Published online by Cambridge University Press: 03 May 2011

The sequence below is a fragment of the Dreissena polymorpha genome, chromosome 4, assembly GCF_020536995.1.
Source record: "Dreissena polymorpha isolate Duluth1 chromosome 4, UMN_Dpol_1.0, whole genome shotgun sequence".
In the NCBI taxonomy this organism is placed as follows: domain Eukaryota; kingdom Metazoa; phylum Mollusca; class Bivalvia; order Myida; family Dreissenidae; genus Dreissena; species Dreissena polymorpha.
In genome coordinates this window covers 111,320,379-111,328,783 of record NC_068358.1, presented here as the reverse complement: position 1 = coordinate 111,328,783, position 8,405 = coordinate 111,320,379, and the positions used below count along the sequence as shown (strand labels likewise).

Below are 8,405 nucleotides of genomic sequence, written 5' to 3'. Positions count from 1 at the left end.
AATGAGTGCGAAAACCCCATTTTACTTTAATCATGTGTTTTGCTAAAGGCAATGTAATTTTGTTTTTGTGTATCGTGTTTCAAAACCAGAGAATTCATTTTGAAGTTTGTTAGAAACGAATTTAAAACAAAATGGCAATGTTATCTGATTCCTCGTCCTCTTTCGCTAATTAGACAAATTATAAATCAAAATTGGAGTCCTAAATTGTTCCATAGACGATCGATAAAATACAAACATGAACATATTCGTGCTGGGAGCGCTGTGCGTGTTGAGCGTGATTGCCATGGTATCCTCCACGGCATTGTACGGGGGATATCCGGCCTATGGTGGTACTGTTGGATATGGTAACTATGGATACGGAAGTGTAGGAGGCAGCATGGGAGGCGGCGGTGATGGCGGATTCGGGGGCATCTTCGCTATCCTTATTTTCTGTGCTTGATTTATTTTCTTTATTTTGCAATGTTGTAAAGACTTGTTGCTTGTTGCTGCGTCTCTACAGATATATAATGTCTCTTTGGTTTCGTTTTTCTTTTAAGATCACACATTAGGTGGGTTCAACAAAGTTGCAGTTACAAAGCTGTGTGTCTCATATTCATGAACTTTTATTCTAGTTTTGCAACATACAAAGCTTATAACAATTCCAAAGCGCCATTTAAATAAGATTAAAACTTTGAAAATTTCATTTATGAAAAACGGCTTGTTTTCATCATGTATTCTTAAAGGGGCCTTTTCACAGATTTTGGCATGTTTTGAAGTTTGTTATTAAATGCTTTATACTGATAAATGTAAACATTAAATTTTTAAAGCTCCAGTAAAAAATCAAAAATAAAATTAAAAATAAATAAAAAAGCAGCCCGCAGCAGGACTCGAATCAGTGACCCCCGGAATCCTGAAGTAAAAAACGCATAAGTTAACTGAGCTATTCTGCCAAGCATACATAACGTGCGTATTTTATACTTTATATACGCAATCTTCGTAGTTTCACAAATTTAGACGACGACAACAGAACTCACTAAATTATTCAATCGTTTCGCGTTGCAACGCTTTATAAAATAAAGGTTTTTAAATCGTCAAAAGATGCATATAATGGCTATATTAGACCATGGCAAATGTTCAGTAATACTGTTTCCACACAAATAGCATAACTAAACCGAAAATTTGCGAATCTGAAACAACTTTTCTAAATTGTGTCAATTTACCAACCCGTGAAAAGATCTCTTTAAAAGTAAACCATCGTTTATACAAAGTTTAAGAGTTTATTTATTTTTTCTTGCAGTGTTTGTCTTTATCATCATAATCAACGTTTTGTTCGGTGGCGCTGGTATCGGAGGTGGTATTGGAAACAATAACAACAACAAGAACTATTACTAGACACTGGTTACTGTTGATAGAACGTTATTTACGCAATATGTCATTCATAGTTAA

Modern optical fibers exhibit very low losses (≈ 0.2 dB/km) in the 1.55 μm wavelength region that is of interest for telecommunications applications. Even though light at wavelengths in this region can be transmitted over more than 100 km before its power degrades considerably, an optical amplifier is eventually needed for any telecommunications system to restore the signal power to its original level. Since a fiber-based amplifier is preferred for practical reasons, such amplifiers were developed during the 1980s by doping standard optical fibers with rare-earth elements (known as lanthanides), a group of 14 elements with atomic numbers in the range from 58 to 71. The term rare appears to be a historical misnomer because rare-earth elements are relatively abundant in nature. When these elements are doped into silica or other glass fibers, they become triply ionized. Many different rare-earth elements, such as erbium, holmium, neodymium, samarium, thulium, and ytterbium, can be used to make fiber amplifiers that operate at wavelengths covering a wide range from visible to infrared. Amplifier characteristics, such as the operating wavelength and the gain bandwidth, are determined by the dopants rather than by the fiber, which plays the role of a host medium. However, because of the tight confinement of light provided by guided modes, fiber amplifiers can provide high optical gains at moderate pump power levels over relatively large spectral band-widths, making them suitable for many telecommunications and signal-processing applications [1–3].